In his recently released Primetime Propeganda, Harvard Law grad Ben Shapiro covers what most of us already know to be true, that Hollywood, both on TV and in film, has an intense liberal bias.
Avatar portrayed capitalists as heartless, money-hungry, nature destroyers (and all white). The free clinic on House conveys the message that anyone should have access to the best doctors and medicine, regardless of insurance or ability to pay, and that doctors ought to be conscripted into providing that service. Battlestar Galactica had a plot line that was a not-so-subtle swipe at Gitmo and extraordinary rendition (though, we think the human suicide bomber bit was just because it's such an interesting idea, and not an attempt to side with terrorists). Modern Family, Glee, and America's Next Great Restaurant aren't even subtle in their messages.
The most recent show with a strong conservative angle,The Chicago Code, with it's pro-police theme (and a politically incorrect corrupt black politician as the villain) was canceled after one season.
Much of the bias is only slightly objectionable though. Creative artists have always infused their work with political and social messages, and should be allowed to do so. Where Shapiro's book really gets into the nitty gritty is the de facto blackballing of conservative actors and other talent.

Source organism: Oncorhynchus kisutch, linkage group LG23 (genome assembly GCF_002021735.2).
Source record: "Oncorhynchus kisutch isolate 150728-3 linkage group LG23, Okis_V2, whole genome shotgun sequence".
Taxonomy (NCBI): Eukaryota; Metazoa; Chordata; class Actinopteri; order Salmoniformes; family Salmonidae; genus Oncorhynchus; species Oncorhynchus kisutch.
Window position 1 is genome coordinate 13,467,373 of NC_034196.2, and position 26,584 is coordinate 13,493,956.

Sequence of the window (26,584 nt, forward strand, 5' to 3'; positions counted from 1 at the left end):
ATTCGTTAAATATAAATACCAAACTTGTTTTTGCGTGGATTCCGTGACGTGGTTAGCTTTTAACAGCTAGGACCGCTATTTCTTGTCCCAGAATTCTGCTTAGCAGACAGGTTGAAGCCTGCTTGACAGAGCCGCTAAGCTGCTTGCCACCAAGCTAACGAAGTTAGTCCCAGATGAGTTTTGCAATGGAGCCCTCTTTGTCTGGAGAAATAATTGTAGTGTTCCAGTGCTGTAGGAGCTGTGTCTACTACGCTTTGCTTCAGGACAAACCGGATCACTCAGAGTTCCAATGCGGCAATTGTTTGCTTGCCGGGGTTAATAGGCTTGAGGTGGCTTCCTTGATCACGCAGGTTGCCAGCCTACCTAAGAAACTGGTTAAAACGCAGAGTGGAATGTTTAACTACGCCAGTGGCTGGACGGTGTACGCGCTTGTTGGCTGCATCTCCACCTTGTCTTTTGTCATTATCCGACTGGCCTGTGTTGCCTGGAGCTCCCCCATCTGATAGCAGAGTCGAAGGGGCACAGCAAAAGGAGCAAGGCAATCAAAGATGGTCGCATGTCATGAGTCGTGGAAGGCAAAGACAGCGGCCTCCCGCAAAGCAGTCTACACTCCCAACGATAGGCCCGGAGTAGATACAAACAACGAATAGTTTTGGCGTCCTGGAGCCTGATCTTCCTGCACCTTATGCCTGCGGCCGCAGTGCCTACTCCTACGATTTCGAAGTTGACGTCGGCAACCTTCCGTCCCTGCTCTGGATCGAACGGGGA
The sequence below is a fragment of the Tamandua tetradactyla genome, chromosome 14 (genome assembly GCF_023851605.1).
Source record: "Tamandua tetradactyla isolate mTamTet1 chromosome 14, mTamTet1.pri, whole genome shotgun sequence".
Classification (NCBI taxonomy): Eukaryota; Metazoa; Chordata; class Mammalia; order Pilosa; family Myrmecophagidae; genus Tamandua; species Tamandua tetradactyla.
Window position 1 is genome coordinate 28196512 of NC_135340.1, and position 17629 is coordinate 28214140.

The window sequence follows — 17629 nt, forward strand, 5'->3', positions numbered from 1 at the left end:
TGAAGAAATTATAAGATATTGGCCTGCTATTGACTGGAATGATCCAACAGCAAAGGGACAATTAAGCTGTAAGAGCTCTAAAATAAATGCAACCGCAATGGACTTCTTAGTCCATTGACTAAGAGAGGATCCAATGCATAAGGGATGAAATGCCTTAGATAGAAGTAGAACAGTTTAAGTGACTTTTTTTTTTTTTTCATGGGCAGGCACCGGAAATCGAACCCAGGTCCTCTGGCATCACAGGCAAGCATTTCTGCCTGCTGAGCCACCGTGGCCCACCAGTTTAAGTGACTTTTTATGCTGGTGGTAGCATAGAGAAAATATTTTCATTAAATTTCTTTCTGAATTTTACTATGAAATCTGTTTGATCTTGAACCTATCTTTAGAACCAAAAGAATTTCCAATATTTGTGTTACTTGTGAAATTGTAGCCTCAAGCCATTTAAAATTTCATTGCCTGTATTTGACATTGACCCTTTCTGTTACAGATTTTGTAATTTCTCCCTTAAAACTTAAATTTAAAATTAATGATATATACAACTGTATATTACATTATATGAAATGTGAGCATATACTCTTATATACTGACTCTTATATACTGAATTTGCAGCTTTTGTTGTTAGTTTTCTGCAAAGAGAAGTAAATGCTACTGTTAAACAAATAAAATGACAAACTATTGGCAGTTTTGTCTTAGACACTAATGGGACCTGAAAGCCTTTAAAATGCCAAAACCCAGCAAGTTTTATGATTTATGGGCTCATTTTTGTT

For example, Bruce Patrow refused to cast Dwight Shultz (of The A-Team and Star Trek: The Next Generation) on St. Elsewhere, because Shultz was a fan of Ronald Reagon. About the casting decision, Patrow said "There's not going to be a Reagan asshole on this show!"
Political sympathies aren't a protected class, nor do we think the government should make it one. But, at the same time, we find no problem in exposing such discrimination.
Shapiro's complaints about shows having political messages is a bit whiny. Let the artists say whatever they want to say. But, Shapiro did come across one content choice we found very compelling:
Whites constitutie about 30% of the prison population, but are 60% of the criminals shown on COPS. In an interview with Shapiro, COPS creator John Langley defended Hollywood against accusations of portraying minorities in a negative light by stating that he intentionally over represented white criminals, in an effort to fight negative stereotypes about minorities.
Imagine if he wanted to fight stereotypes about poor whites, that they're all wife-beating, meth-smoking, gun-toting, drunk rednecks. And, to fight that stereotype he showed a disproportionately small number of whites being arrested, necessarily increasing the number of minorities arrested on the show.